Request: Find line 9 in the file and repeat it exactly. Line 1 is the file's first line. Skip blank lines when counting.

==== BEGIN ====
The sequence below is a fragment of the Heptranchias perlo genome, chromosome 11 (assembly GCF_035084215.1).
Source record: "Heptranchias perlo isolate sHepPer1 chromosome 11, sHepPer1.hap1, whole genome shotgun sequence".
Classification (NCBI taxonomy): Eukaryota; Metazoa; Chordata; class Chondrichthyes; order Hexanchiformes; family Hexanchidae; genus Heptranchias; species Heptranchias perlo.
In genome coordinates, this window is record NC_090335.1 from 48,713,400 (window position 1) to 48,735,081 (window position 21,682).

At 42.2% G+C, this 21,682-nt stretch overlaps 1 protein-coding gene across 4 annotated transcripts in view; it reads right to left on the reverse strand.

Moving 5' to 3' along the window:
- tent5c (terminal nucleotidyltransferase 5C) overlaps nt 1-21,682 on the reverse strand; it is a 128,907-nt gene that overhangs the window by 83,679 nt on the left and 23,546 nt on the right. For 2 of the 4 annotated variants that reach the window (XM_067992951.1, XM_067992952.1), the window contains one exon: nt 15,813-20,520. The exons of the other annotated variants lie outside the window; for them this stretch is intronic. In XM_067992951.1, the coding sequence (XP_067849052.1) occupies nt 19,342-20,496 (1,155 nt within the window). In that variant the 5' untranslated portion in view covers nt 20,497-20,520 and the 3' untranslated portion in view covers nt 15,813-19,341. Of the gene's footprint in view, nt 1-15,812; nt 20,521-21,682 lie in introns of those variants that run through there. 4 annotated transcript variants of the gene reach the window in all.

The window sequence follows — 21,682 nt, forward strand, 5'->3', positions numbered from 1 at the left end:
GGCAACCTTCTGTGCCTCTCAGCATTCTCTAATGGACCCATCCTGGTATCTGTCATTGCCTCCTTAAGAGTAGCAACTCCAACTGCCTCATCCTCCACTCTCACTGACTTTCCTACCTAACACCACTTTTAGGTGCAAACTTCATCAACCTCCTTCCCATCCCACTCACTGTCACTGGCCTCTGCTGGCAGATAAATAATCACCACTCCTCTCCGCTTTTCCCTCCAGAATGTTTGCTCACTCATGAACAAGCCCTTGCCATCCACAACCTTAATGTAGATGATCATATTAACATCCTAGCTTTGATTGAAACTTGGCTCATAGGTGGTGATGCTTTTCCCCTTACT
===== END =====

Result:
GGCAACCTTCTGTGCCTCTCAGCATTCTCTAATGGACCCATCCTGGTATCTGTCATTGCCTCCTTAAGAGTAGCAACTCCAACTGCCTCATCCTCCACTCTCACTGACTTTCCTACCTAACACCACTTTTAGGTGCAAACTTCATCAACCTCCTTCCCATCCCACTCACTGTCACTGGCCTCTGCTGGCAGATAAATAATCACCACTCCTCTCCGCTTTTCCCTCCAGAATGTTTGCTCACTCATGAACAAGCCCTTGCCATCCACAACCTTAATGTAGATGATCATATTAACATCCTAGCTTTGATTGAAACTTGGCTCATAGGTGGTGATGCTTTTCCCCTTACT